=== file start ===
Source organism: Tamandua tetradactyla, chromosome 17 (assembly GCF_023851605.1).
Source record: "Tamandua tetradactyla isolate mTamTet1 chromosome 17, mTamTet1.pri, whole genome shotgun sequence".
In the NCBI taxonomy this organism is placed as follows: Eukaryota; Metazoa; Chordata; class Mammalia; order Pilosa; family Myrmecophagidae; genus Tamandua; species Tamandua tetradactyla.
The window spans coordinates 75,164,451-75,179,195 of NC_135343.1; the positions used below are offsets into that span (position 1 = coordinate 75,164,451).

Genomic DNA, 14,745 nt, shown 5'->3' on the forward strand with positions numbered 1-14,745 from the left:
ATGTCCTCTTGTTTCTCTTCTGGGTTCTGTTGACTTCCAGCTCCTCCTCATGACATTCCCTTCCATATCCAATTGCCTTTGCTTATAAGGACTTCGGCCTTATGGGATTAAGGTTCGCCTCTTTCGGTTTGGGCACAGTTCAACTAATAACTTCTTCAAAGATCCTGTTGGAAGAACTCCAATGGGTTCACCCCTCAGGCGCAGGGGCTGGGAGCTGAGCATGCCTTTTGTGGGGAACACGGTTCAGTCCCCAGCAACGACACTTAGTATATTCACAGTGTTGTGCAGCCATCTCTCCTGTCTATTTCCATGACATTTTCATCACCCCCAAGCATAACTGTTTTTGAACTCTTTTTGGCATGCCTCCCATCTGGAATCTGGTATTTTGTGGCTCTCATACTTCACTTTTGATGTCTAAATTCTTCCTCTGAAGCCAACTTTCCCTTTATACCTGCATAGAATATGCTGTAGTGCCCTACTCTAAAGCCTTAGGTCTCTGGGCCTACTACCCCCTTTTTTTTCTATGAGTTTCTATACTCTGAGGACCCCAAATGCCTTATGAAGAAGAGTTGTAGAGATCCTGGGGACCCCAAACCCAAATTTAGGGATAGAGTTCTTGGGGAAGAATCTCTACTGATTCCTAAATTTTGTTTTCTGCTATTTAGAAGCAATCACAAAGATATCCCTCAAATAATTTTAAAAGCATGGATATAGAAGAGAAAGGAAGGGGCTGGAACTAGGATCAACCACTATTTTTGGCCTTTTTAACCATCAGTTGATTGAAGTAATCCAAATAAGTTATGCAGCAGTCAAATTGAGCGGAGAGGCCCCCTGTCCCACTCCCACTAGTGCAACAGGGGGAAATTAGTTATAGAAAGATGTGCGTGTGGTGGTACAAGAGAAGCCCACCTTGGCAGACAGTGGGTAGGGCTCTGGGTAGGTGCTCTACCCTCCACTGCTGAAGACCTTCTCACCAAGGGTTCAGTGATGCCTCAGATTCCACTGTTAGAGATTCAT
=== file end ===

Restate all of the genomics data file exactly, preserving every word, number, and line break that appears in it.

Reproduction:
Source organism: Tamandua tetradactyla, chromosome 17 (assembly GCF_023851605.1).
Source record: "Tamandua tetradactyla isolate mTamTet1 chromosome 17, mTamTet1.pri, whole genome shotgun sequence".
In the NCBI taxonomy this organism is placed as follows: Eukaryota; Metazoa; Chordata; class Mammalia; order Pilosa; family Myrmecophagidae; genus Tamandua; species Tamandua tetradactyla.
The window spans coordinates 75,164,451-75,179,195 of NC_135343.1; the positions used below are offsets into that span (position 1 = coordinate 75,164,451).

Genomic DNA, 14,745 nt, shown 5'->3' on the forward strand with positions numbered 1-14,745 from the left:
ATGTCCTCTTGTTTCTCTTCTGGGTTCTGTTGACTTCCAGCTCCTCCTCATGACATTCCCTTCCATATCCAATTGCCTTTGCTTATAAGGACTTCGGCCTTATGGGATTAAGGTTCGCCTCTTTCGGTTTGGGCACAGTTCAACTAATAACTTCTTCAAAGATCCTGTTGGAAGAACTCCAATGGGTTCACCCCTCAGGCGCAGGGGCTGGGAGCTGAGCATGCCTTTTGTGGGGAACACGGTTCAGTCCCCAGCAACGACACTTAGTATATTCACAGTGTTGTGCAGCCATCTCTCCTGTCTATTTCCATGACATTTTCATCACCCCCAAGCATAACTGTTTTTGAACTCTTTTTGGCATGCCTCCCATCTGGAATCTGGTATTTTGTGGCTCTCATACTTCACTTTTGATGTCTAAATTCTTCCTCTGAAGCCAACTTTCCCTTTATACCTGCATAGAATATGCTGTAGTGCCCTACTCTAAAGCCTTAGGTCTCTGGGCCTACTACCCCCTTTTTTTTCTATGAGTTTCTATACTCTGAGGACCCCAAATGCCTTATGAAGAAGAGTTGTAGAGATCCTGGGGACCCCAAACCCAAATTTAGGGATAGAGTTCTTGGGGAAGAATCTCTACTGATTCCTAAATTTTGTTTTCTGCTATTTAGAAGCAATCACAAAGATATCCCTCAAATAATTTTAAAAGCATGGATATAGAAGAGAAAGGAAGGGGCTGGAACTAGGATCAACCACTATTTTTGGCCTTTTTAACCATCAGTTGATTGAAGTAATCCAAATAAGTTATGCAGCAGTCAAATTGAGCGGAGAGGCCCCCTGTCCCACTCCCACTAGTGCAACAGGGGGAAATTAGTTATAGAAAGATGTGCGTGTGGTGGTACAAGAGAAGCCCACCTTGGCAGACAGTGGGTAGGGCTCTGGGTAGGTGCTCTACCCTCCACTGCTGAAGACCTTCTCACCAAGGGTTCAGTGATGCCTCAGATTCCACTGTTAGAGATTCAT